I suppose that if I’d take the time to re-assess the whole switching arrangement, I’d homogenize the thing, and make it all play together. The “band switches” I used in anger, happened to be in the junk drawer, and kept my project minimal. Actually, a SPST switch must be added to the ones shown to provide the 40 meter band. They’re really counter intuitive to operate, so it’d be better to consolidate the BPS functionality with other related functionality, using an electronic switch (more complexity) for inuition’s sake. I may need to purchase the FST3253s. It seems to get more attractive, as I think about it longer. Someone on stackexchange suggested a CD4051B, but that would require a current driver on the output. The FST3253 already has that – and a very low output impedance.
Note that this all applies to the Soft66 Lite, because of its design. Other SDR radios may have different parameters for this. But, they’re not $20. The 192KHz card is a little pricey. If one looks on Amazon, they’re typically around $200. But, you say you’ve seen cheaper? You only think that because the BIG letters in most advertisements show the PLAYBACK sample rate, and not the CAPTURE one – which is what we need. The $50 cards may have a PLAYBACK of 192 KHz, but only 96KHz for capture.
On the Soft66 Lite, the band is selected with the jumper pins, by varying the multiplier (of the crystal fundamental). I have already installed switches for that (well, except for the 40 meter SPST). The switching scenario becomes much easier on the homemade tablet, where a GPIO connection is not only more convenient (no holes to drill for switches) – but facilitates the automatic scanning of bands from low-end to high-end, and the automatic switching of bands through the multiples. It would be pretty easy to make a HF band scanner of this, which is exactly what I intend to do. Stay tuned.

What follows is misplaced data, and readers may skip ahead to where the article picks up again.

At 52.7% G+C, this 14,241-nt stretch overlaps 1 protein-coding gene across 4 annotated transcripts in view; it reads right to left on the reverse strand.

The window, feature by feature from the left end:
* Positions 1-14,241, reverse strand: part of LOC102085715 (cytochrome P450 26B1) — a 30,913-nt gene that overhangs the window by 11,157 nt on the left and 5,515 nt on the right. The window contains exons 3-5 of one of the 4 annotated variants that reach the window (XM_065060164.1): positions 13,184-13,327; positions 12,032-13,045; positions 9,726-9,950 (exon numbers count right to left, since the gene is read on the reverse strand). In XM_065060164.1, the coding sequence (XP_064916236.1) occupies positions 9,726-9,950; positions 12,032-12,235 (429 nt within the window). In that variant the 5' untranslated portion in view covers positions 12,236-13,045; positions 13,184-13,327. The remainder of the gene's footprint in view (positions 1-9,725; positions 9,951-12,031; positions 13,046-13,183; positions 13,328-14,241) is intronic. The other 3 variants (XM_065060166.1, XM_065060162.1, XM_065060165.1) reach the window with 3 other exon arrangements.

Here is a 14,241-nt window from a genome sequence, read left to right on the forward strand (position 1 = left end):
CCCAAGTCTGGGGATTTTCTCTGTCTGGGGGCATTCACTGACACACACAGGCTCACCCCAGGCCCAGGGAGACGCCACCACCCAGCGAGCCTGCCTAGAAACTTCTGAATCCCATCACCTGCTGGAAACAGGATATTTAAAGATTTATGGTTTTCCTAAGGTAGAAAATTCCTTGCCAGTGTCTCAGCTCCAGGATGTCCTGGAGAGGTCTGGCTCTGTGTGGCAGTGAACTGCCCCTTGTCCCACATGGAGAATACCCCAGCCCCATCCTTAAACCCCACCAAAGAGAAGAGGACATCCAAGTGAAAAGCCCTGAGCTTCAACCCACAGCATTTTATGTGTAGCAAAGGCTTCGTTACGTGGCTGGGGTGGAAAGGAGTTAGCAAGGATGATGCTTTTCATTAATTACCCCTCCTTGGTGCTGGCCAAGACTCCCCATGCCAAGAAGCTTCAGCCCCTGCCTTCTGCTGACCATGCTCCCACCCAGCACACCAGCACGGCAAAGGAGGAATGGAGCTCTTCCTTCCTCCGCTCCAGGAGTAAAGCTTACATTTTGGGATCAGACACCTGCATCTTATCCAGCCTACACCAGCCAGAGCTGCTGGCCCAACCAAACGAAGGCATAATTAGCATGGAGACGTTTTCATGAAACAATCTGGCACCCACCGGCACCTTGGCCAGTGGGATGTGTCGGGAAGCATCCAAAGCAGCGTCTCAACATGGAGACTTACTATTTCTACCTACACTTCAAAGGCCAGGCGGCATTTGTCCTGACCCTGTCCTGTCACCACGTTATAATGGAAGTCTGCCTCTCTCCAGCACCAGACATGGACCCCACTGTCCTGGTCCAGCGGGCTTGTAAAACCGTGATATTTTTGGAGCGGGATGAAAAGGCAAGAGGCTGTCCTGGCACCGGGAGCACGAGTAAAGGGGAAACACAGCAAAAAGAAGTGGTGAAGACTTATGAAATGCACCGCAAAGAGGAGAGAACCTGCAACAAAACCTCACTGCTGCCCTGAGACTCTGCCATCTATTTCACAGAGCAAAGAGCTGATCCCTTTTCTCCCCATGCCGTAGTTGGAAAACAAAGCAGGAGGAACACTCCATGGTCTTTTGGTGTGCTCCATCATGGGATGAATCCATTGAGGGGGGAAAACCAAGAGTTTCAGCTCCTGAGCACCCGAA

Basic band switching (other bands possible)
Note: x = no jumper.
Note: the soft66 Lite hardware is a product that is sold on a Japanese website (http://zao.jp/radio) – and is not affiliated with this site or author in any way.
Imedion and PowerEx are trademarks of Maha Energy Corp. This author and site has no affiliation with them.